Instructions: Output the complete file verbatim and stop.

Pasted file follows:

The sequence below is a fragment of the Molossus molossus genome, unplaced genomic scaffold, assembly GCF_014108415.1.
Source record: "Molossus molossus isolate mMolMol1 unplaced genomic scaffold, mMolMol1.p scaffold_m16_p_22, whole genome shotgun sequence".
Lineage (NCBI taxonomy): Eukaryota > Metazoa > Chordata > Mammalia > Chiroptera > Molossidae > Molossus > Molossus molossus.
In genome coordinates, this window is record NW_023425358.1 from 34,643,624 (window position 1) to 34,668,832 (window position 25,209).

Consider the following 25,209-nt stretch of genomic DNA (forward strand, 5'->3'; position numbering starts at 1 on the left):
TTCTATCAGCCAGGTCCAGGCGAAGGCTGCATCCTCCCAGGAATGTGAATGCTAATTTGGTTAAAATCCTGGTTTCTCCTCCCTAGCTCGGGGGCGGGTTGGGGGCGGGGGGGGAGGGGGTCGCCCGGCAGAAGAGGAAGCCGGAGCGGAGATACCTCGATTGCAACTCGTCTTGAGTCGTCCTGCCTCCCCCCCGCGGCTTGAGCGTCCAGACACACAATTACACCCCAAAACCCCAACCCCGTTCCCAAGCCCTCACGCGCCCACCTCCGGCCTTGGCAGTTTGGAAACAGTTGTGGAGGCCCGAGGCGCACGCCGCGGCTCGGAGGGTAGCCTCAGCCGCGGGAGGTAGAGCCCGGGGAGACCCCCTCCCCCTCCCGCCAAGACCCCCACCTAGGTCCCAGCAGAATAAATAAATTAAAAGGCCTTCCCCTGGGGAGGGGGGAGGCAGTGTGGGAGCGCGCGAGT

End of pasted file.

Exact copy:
The sequence below is a fragment of the Molossus molossus genome, unplaced genomic scaffold, assembly GCF_014108415.1.
Source record: "Molossus molossus isolate mMolMol1 unplaced genomic scaffold, mMolMol1.p scaffold_m16_p_22, whole genome shotgun sequence".
Lineage (NCBI taxonomy): Eukaryota > Metazoa > Chordata > Mammalia > Chiroptera > Molossidae > Molossus > Molossus molossus.
In genome coordinates, this window is record NW_023425358.1 from 34,643,624 (window position 1) to 34,668,832 (window position 25,209).

Consider the following 25,209-nt stretch of genomic DNA (forward strand, 5'->3'; position numbering starts at 1 on the left):
TTCTATCAGCCAGGTCCAGGCGAAGGCTGCATCCTCCCAGGAATGTGAATGCTAATTTGGTTAAAATCCTGGTTTCTCCTCCCTAGCTCGGGGGCGGGTTGGGGGCGGGGGGGGAGGGGGTCGCCCGGCAGAAGAGGAAGCCGGAGCGGAGATACCTCGATTGCAACTCGTCTTGAGTCGTCCTGCCTCCCCCCCGCGGCTTGAGCGTCCAGACACACAATTACACCCCAAAACCCCAACCCCGTTCCCAAGCCCTCACGCGCCCACCTCCGGCCTTGGCAGTTTGGAAACAGTTGTGGAGGCCCGAGGCGCACGCCGCGGCTCGGAGGGTAGCCTCAGCCGCGGGAGGTAGAGCCCGGGGAGACCCCCTCCCCCTCCCGCCAAGACCCCCACCTAGGTCCCAGCAGAATAAATAAATTAAAAGGCCTTCCCCTGGGGAGGGGGGAGGCAGTGTGGGAGCGCGCGAGT